Why Google’s self-driving vehicles mean the end of Auto insurance


vehicle-prototype

Google’s price comparison tool for auto insurance means valuable data that the company could one day use for its self-driving car fleet.

People crash cars all the time, which means a giant insurance market to assess and pay for the damage they do. But if you take people out of the mix, the cost and complexity of auto insurance will plummet – and a whole raft of brokers, claims adjusters and other services will become unnecessary.

Such a day might not be far off thanks to Google GOOG -1.22% . According one executive, the company’s new price quote tool for car insurance, Google Compare, is not just a shopping service but the start of something bigger. For now, Google Compare is only available in California, and a full-fledged roll-out is still a ways off. Here’s a screenshot of how the tool looks right now:

Google Compare screenshotWriting in the Wall Street Journal, Xerox’s innovation officer Valerie Raburn points to the reams of data Google will gobble, to ask:

Yet consider how all this sifting of auto-insurance rates will position the company: Could Google turn this revenue-generating learning experience into a more lucrative opportunity to underwrite its own insurance policies and displace traditional carriers—especially once driverless cars become a reality? […]

This broad understanding of how auto-related risks are priced in the competitive market could allow the company to insure tomorrow’s vehicles, or simply roll the cost of insurance into the retail price of Google’s own driverless car once it hits the market.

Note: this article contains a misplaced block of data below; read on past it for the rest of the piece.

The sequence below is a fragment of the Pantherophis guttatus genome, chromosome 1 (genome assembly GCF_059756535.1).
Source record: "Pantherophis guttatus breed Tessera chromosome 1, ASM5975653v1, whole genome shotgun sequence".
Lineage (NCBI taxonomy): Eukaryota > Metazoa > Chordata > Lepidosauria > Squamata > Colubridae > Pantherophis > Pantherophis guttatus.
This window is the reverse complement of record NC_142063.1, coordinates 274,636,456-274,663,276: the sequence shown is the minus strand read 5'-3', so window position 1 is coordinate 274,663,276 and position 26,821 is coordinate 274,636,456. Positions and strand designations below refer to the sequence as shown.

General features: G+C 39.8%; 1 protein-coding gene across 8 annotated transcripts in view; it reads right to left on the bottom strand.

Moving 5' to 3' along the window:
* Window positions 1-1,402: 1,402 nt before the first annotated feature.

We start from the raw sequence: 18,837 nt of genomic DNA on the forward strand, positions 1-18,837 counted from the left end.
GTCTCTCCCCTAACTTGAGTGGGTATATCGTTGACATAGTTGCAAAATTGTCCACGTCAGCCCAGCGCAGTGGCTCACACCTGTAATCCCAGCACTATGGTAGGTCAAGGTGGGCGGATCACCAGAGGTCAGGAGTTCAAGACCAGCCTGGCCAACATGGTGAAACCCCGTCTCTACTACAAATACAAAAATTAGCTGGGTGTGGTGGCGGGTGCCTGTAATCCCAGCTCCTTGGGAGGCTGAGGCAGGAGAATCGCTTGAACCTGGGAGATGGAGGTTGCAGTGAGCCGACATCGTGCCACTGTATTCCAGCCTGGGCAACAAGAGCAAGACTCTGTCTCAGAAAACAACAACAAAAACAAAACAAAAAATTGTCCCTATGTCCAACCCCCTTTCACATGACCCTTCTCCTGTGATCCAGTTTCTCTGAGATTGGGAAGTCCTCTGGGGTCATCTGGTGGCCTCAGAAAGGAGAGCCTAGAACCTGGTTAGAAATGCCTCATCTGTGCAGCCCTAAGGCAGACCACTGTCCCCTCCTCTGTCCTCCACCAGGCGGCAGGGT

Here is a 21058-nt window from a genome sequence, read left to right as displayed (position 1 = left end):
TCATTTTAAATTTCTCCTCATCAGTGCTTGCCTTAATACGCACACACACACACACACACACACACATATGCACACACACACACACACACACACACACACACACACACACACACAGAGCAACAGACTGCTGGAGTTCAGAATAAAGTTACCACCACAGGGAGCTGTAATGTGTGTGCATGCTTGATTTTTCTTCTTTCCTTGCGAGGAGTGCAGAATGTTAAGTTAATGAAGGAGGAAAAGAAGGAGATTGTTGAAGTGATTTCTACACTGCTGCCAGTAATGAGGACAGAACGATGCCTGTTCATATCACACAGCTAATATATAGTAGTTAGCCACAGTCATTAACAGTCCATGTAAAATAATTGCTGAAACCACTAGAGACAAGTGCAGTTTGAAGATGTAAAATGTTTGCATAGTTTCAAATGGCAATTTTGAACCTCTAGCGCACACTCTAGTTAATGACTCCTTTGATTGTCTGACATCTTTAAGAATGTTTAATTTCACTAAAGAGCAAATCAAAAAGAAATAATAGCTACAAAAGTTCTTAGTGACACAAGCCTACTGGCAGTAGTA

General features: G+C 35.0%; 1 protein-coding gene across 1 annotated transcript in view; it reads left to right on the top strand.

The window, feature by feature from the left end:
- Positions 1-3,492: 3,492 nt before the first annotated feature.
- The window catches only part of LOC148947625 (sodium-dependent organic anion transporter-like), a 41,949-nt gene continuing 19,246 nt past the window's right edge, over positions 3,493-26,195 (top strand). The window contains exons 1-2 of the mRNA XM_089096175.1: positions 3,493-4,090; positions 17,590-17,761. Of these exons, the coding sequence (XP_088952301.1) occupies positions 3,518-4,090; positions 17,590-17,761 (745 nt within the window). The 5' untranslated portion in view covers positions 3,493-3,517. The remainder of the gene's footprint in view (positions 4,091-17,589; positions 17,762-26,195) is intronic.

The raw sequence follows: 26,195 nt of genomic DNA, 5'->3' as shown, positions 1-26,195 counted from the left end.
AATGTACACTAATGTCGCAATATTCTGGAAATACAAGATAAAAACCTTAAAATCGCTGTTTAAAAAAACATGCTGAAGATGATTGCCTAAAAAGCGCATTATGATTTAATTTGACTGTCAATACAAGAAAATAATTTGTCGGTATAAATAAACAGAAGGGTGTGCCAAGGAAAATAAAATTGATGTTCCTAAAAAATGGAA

Raburn’s observation is intriguing, on one hand, because she is probably right: Google’s massive automobile ambitions, combined with its constant hunger for data, means the company is probably playing a long game that could threaten insurance companies. While this would obviously be unpopular with the insurance industry, it would be a boon for consumers and transport companies like Uber because the costs and headaches associated with insurance would decline dramatically.

The other reason to take note of Raburn’s prediction is because it shows, yet again, how new technologies bring unintended consequences. Specifically, Google’s driverless cars are not only poised to reduce accidents, but could also wipe out a multi-billion dollar industry in just a few years.

There are still a few factors, however, that could drive Google’s car dream into a ditch. One is the backlash when a Google car kills or injures the first human. As my colleague Stacey Higginbotham explained last week, “self-driving cars will make terrible defendants” and the AI community is already fearful that the technology will be a scapegoat for people’s distrust of robots.

The other obstacle to Google’s car and insurance aspirations could come in the form of competition concerns. The company is already up to its neck in EU antitrust investigations over its dominance of search and Android. Will regulators be okay with Google swallowing not just the auto market but the one for insurance too?

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